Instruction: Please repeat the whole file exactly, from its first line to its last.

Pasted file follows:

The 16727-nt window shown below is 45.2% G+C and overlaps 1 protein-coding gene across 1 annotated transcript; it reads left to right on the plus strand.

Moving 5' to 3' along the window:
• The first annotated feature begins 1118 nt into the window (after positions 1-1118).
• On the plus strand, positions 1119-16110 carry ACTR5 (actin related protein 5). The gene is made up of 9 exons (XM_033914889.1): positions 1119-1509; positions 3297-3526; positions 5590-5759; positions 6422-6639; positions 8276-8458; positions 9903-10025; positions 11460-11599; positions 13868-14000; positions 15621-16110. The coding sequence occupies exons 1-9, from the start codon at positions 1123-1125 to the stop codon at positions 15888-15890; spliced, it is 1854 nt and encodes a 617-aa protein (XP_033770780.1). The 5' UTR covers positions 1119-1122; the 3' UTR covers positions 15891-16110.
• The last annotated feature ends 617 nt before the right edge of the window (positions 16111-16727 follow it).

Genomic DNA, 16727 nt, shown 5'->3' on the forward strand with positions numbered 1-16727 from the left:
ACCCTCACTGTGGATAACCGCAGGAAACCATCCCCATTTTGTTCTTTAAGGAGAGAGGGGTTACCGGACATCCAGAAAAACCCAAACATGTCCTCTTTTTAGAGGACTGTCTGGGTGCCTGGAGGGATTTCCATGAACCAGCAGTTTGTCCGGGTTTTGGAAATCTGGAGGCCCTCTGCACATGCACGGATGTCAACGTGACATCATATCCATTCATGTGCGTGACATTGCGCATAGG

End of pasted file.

The 16727-nt window shown below is 45.2% G+C and overlaps 1 protein-coding gene across 1 annotated transcript; it reads left to right on the plus strand.

Moving 5' to 3' along the window:
• The first annotated feature begins 1118 nt into the window (after positions 1-1118).
• On the plus strand, positions 1119-16110 carry ACTR5 (actin related protein 5). The gene is made up of 9 exons (XM_033914889.1): positions 1119-1509; positions 3297-3526; positions 5590-5759; positions 6422-6639; positions 8276-8458; positions 9903-10025; positions 11460-11599; positions 13868-14000; positions 15621-16110. The coding sequence occupies exons 1-9, from the start codon at positions 1123-1125 to the stop codon at positions 15888-15890; spliced, it is 1854 nt and encodes a 617-aa protein (XP_033770780.1). The 5' UTR covers positions 1119-1122; the 3' UTR covers positions 15891-16110.
• The last annotated feature ends 617 nt before the right edge of the window (positions 16111-16727 follow it).

Genomic DNA, 16727 nt, shown 5'->3' on the forward strand with positions numbered 1-16727 from the left:
ACCCTCACTGTGGATAACCGCAGGAAACCATCCCCATTTTGTTCTTTAAGGAGAGAGGGGTTACCGGACATCCAGAAAAACCCAAACATGTCCTCTTTTTAGAGGACTGTCTGGGTGCCTGGAGGGATTTCCATGAACCAGCAGTTTGTCCGGGTTTTGGAAATCTGGAGGCCCTCTGCACATGCACGGATGTCAACGTGACATCATATCCATTCATGTGCGTGACATTGCGCATAGG